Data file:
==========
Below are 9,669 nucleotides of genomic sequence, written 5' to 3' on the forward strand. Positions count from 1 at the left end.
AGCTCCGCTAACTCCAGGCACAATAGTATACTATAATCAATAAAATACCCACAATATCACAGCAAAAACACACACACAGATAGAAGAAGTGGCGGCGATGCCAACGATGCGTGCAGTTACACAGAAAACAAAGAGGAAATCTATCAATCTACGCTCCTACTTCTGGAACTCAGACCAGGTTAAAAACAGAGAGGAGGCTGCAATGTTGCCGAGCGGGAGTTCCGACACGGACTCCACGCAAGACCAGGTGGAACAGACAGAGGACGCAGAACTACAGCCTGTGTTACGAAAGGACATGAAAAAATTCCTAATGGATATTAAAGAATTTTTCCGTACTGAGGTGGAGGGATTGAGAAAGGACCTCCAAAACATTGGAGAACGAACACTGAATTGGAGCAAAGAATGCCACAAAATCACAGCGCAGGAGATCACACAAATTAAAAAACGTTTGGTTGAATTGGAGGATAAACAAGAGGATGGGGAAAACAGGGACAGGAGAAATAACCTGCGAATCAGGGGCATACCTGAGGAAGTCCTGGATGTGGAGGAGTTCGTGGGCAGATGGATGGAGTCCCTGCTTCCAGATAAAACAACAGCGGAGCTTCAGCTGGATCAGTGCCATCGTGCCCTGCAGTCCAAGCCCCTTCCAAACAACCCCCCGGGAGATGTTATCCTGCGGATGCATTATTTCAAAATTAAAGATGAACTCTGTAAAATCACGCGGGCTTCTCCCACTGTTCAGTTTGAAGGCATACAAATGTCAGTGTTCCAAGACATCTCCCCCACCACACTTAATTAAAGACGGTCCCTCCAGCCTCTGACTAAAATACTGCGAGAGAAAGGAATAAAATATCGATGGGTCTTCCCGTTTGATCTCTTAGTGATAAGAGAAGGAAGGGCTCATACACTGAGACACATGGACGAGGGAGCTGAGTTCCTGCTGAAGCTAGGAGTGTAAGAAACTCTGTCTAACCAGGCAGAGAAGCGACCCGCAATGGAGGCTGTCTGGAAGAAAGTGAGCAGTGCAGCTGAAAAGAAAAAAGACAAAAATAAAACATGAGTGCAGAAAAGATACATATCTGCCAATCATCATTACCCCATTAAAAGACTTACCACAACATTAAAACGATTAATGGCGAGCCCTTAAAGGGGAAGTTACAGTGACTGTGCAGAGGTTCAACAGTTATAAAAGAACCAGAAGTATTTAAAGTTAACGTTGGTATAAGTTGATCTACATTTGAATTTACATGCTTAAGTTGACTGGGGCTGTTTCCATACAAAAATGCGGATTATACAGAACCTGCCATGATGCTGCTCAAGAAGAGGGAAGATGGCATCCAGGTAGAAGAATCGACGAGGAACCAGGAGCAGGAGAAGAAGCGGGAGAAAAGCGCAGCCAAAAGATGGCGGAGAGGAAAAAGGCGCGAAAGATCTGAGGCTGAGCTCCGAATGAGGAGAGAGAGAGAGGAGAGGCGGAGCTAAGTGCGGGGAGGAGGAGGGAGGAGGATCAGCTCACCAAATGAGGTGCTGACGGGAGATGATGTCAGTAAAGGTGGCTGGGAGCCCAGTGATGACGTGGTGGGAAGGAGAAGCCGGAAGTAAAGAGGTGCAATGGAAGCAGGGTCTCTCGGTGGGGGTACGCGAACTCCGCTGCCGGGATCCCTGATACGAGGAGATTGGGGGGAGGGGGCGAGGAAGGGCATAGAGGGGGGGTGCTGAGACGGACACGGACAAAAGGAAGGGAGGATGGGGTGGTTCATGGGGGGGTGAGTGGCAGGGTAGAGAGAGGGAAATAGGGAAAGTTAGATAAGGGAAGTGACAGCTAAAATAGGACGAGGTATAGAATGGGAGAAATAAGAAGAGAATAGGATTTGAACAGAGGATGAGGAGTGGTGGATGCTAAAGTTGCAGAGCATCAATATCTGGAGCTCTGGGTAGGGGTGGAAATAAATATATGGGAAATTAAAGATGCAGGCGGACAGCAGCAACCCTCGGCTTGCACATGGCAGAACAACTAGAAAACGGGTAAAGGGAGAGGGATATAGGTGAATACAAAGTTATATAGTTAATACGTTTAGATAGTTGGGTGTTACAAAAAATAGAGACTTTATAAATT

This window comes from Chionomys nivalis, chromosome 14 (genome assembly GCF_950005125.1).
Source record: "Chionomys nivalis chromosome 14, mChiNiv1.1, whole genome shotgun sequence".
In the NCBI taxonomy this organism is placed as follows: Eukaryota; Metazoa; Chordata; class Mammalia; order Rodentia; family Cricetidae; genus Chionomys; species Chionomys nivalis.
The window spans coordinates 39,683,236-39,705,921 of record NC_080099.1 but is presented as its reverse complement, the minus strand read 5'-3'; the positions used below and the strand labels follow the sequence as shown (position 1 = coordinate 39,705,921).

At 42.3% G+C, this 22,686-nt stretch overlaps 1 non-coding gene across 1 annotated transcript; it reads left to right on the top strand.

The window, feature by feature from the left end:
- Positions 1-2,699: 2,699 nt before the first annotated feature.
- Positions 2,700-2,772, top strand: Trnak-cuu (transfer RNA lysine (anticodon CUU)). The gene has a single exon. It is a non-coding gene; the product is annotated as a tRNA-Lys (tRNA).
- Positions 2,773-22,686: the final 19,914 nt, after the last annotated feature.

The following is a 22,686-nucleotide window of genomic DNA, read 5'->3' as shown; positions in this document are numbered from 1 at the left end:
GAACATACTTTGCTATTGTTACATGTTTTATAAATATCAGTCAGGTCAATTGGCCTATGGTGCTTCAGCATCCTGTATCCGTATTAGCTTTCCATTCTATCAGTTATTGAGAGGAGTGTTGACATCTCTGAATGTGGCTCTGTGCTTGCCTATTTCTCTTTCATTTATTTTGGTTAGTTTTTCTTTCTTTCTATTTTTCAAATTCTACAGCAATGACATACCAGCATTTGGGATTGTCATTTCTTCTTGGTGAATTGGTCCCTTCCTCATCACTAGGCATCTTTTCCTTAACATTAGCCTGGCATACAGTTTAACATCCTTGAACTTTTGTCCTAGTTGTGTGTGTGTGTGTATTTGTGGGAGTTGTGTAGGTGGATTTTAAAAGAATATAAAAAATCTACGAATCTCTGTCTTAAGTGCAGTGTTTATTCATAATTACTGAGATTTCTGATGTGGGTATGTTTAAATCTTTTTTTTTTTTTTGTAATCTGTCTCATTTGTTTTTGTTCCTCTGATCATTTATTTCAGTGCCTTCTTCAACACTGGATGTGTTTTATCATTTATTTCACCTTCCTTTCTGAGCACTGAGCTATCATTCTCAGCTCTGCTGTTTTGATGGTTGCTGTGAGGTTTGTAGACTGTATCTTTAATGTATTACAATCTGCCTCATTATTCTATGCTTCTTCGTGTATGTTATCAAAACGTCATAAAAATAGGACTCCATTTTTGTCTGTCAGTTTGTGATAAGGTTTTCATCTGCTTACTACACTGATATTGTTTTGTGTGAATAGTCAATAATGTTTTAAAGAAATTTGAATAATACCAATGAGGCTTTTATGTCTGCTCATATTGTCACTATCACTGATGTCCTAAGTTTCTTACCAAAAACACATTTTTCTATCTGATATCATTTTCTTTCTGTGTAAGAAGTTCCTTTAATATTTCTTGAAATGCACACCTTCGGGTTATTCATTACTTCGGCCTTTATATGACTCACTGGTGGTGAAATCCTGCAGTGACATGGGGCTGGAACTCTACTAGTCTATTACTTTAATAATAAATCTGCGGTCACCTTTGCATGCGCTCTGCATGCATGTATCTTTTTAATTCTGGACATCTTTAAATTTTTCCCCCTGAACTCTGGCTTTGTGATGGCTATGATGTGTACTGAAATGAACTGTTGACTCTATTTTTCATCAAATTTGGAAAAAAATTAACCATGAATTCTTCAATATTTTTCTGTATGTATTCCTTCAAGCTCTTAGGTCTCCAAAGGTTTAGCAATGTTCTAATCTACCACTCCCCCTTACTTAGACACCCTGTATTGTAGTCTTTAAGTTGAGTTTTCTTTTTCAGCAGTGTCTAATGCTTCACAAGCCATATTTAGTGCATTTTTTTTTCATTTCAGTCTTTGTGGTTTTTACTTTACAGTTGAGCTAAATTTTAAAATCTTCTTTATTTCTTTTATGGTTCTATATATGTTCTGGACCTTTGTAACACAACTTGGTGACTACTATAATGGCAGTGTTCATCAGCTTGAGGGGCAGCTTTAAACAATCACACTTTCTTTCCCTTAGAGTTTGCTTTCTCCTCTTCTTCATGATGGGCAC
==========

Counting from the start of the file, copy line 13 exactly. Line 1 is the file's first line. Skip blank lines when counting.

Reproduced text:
GAACATACTTTGCTATTGTTACATGTTTTATAAATATCAGTCAGGTCAATTGGCCTATGGTGCTTCAGCATCCTGTATCCGTATTAGCTTTCCATTCTATCAGTTATTGAGAGGAGTGTTGACATCTCTGAATGTGGCTCTGTGCTTGCCTATTTCTCTTTCATTTATTTTGGTTAGTTTTTCTTTCTTTCTATTTTTCAAATTCTACAGCAATGACATACCAGCATTTGGGATTGTCATTTCTTCTTGGTGAATTGGTCCCTTCCTCATCACTAGGCATCTTTTCCTTAACATTAGCCTGGCATACAGTTTAACATCCTTGAACTTTTGTCCTAGTTGTGTGTGTGTGTGTATTTGTGGGAGTTGTGTAGGTGGATTTTAAAAGAATATAAAAAATCTACGAATCTCTGTCTTAAGTGCAGTGTTTATTCATAATTACTGAGATTTCTGATGTGGGTATGTTTAAATCTTTTTTTTTTTTTTGTAATCTGTCTCATTTGTTTTTGTTCCTCTGATCATTTATTTCAGTGCCTTCTTCAACACTGGATGTGTTTTATCATTTATTTCACCTTCCTTTCTGAGCACTGAGCTATCATTCTCAGCTCTGCTGTTTTGATGGTTGCTGTGAGGTTTGTAGACTGTATCTTTAATGTATTACAATCTGCCTCATTATTCTATGCTTCTTCGTGTATGTTATCAAAACGTCATAAAAATAGGACTCCATTTTTGTCTGTCAGTTTGTGATAAGGTTTTCATCTGCTTACTACACTGATATTGTTTTGTGTGAATAGTCAATAATGTTTTAAAGAAATTTGAATAATACCAATGAGGCTTTTATGTCTGCTCATATTGTCACTATCACTGATGTCCTAAGTTTCTTACCAAAAACACATTTTTCTATCTGATATCATTTTCTTTCTGTGTAAGAAGTTCCTTTAATATTTCTTGAAATGCACACCTTCGGGTTATTCATTACTTCGGCCTTTATATGACTCACTGGTGGTGAAATCCTGCAGTGACATGGGGCTGGAACTCTACTAGTCTATTACTTTAATAATAAATCTGCGGTCACCTTTGCATGCGCTCTGCATGCATGTATCTTTTTAATTCTGGACATCTTTAAATTTTTCCCCCTGAACTCTGGCTTTGTGATGGCTATGATGTGTACTGAAATGAACTGTTGACTCTATTTTTCATCAAATTTGGAAAAAAATTAACCATGAATTCTTCAATATTTTTCTGTATGTATTCCTTCAAGCTCTTAGGTCTCCAAAGGTTTAGCAATGTTCTAATCTACCACTCCCCCTTACTTAGACACCCTGTATTGTAGTCTTTAAGTTGAGTTTTCTTTTTCAGCAGTGTCTAATGCTTCACAAGCCATATTTAGTGCATTTTTTTTTCATTTCAGTCTTTGTGGTTTTTACTTTACAGTTGAGCTAAATTTTAAAATCTTCTTTATTTCTTTTATGGTTCTATATATGTTCTGGACCTTTGTAACACAACTTGGTGACTACTATAATGGCAGTGTTCATCAGCTTGAGGGGCAGCTTTAAACAATCACACTTTCTTTCCCTTAGAGTTTGCTTTCTCCTCTTCTTCATGATGGGCAC